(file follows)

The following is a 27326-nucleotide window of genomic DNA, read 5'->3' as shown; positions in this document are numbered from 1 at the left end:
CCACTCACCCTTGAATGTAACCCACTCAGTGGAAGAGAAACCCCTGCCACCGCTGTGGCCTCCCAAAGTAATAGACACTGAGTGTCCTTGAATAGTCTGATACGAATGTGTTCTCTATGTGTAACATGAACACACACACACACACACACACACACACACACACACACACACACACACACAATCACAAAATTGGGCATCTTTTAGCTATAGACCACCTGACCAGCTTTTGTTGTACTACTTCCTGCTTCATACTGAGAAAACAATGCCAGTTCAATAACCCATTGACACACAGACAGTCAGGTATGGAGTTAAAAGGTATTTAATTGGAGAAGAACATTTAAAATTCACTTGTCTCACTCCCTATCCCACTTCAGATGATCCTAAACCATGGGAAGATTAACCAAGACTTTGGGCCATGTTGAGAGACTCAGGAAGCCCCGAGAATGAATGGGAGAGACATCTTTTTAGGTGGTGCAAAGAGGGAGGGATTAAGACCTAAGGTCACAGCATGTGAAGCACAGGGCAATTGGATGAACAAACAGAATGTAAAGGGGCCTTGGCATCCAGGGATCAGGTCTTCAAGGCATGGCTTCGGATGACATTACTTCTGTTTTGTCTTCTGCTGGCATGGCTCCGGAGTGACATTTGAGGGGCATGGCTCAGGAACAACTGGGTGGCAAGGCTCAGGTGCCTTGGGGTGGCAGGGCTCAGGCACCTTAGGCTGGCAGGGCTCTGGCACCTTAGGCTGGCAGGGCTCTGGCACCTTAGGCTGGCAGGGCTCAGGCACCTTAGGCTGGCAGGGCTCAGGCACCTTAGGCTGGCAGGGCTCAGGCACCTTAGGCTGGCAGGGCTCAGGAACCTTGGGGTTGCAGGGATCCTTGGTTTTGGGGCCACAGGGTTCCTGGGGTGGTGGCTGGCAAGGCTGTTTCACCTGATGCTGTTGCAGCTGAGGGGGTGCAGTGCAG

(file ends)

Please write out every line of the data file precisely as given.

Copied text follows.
The following is a 27326-nucleotide window of genomic DNA, read 5'->3' as shown; positions in this document are numbered from 1 at the left end:
CCACTCACCCTTGAATGTAACCCACTCAGTGGAAGAGAAACCCCTGCCACCGCTGTGGCCTCCCAAAGTAATAGACACTGAGTGTCCTTGAATAGTCTGATACGAATGTGTTCTCTATGTGTAACATGAACACACACACACACACACACACACACACACACACACACACACACACACACAATCACAAAATTGGGCATCTTTTAGCTATAGACCACCTGACCAGCTTTTGTTGTACTACTTCCTGCTTCATACTGAGAAAACAATGCCAGTTCAATAACCCATTGACACACAGACAGTCAGGTATGGAGTTAAAAGGTATTTAATTGGAGAAGAACATTTAAAATTCACTTGTCTCACTCCCTATCCCACTTCAGATGATCCTAAACCATGGGAAGATTAACCAAGACTTTGGGCCATGTTGAGAGACTCAGGAAGCCCCGAGAATGAATGGGAGAGACATCTTTTTAGGTGGTGCAAAGAGGGAGGGATTAAGACCTAAGGTCACAGCATGTGAAGCACAGGGCAATTGGATGAACAAACAGAATGTAAAGGGGCCTTGGCATCCAGGGATCAGGTCTTCAAGGCATGGCTTCGGATGACATTACTTCTGTTTTGTCTTCTGCTGGCATGGCTCCGGAGTGACATTTGAGGGGCATGGCTCAGGAACAACTGGGTGGCAAGGCTCAGGTGCCTTGGGGTGGCAGGGCTCAGGCACCTTAGGCTGGCAGGGCTCTGGCACCTTAGGCTGGCAGGGCTCTGGCACCTTAGGCTGGCAGGGCTCAGGCACCTTAGGCTGGCAGGGCTCAGGCACCTTAGGCTGGCAGGGCTCAGGCACCTTAGGCTGGCAGGGCTCAGGAACCTTGGGGTTGCAGGGATCCTTGGTTTTGGGGCCACAGGGTTCCTGGGGTGGTGGCTGGCAAGGCTGTTTCACCTGATGCTGTTGCAGCTGAGGGGGTGCAGTGCAG